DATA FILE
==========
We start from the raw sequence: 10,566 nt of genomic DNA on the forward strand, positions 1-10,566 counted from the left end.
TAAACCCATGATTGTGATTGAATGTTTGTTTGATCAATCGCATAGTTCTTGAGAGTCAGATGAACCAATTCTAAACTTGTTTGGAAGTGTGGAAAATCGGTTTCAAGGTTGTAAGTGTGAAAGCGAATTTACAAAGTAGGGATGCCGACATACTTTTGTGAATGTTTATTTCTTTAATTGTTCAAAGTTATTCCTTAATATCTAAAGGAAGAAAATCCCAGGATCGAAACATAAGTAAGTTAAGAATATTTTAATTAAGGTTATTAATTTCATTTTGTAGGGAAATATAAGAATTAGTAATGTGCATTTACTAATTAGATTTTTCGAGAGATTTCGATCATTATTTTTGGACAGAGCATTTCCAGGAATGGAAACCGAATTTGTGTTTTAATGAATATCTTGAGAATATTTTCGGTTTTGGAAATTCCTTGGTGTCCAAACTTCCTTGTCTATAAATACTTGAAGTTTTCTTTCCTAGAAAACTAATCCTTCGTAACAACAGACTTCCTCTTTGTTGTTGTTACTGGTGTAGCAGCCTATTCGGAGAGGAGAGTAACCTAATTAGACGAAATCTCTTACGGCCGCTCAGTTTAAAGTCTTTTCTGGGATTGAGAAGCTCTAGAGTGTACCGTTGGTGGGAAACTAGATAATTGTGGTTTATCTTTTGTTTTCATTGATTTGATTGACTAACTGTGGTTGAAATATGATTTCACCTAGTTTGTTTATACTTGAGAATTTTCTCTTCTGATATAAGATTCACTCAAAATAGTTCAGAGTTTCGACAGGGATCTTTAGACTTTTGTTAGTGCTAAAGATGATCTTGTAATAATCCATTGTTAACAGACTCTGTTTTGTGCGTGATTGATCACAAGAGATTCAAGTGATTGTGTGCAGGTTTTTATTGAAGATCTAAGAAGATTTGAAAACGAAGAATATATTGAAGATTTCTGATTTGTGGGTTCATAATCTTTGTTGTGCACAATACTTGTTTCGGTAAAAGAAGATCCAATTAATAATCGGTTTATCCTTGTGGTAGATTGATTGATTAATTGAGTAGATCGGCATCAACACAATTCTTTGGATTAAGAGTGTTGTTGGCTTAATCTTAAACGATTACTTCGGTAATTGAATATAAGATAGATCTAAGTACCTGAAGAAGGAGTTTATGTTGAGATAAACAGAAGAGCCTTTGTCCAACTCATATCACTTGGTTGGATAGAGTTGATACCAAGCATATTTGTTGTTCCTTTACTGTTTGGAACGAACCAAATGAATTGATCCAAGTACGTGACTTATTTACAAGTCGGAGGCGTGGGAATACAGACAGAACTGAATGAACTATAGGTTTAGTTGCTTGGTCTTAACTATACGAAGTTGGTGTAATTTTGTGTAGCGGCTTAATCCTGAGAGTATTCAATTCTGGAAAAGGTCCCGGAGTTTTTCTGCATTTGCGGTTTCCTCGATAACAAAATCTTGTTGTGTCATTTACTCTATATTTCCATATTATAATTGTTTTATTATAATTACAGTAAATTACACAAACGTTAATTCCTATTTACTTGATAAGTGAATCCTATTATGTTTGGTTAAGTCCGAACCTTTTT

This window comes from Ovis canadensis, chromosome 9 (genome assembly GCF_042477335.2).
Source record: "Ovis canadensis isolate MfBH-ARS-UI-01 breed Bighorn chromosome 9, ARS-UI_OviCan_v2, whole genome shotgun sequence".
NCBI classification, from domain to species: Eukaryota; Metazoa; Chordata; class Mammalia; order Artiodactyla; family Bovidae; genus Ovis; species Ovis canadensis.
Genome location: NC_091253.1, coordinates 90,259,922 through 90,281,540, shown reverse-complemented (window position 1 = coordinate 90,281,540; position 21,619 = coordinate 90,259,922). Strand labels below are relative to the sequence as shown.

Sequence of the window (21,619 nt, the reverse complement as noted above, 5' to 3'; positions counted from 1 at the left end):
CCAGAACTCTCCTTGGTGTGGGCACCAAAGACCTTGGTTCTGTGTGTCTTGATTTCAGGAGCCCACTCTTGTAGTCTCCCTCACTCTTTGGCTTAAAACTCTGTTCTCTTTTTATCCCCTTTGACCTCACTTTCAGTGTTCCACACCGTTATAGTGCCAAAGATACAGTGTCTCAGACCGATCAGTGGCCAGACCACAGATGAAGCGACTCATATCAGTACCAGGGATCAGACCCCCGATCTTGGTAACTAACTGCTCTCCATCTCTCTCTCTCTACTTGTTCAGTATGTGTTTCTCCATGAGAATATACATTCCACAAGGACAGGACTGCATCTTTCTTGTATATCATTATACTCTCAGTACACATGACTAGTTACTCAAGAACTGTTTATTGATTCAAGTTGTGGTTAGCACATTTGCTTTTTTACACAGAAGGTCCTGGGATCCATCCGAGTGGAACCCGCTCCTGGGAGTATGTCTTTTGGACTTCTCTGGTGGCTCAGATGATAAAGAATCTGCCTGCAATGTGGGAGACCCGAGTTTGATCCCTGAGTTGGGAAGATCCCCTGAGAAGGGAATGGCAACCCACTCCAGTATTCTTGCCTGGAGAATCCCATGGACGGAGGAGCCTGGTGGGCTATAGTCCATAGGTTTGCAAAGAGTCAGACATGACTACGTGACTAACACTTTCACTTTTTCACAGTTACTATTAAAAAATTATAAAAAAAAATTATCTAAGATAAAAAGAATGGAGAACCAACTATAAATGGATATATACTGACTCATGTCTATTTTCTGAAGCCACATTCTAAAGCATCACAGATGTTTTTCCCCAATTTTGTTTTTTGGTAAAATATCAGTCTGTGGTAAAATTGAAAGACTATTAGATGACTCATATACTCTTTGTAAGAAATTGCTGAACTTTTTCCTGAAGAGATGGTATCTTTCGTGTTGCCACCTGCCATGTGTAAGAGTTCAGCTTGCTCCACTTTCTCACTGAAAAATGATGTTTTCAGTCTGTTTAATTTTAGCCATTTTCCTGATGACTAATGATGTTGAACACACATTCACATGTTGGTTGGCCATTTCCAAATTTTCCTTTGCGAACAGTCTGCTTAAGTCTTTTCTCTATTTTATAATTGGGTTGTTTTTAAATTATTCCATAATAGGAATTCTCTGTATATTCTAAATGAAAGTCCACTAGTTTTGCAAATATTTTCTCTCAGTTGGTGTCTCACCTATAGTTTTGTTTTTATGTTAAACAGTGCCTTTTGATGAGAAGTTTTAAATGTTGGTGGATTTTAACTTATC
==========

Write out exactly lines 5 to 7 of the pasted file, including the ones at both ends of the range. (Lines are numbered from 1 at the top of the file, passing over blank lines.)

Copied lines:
NCBI classification, from domain to species: Eukaryota; Metazoa; Chordata; class Mammalia; order Artiodactyla; family Bovidae; genus Ovis; species Ovis canadensis.
Genome location: NC_091253.1, coordinates 90,259,922 through 90,281,540, shown reverse-complemented (window position 1 = coordinate 90,281,540; position 21,619 = coordinate 90,259,922). Strand labels below are relative to the sequence as shown.

Sequence of the window (21,619 nt, the reverse complement as noted above, 5' to 3'; positions counted from 1 at the left end):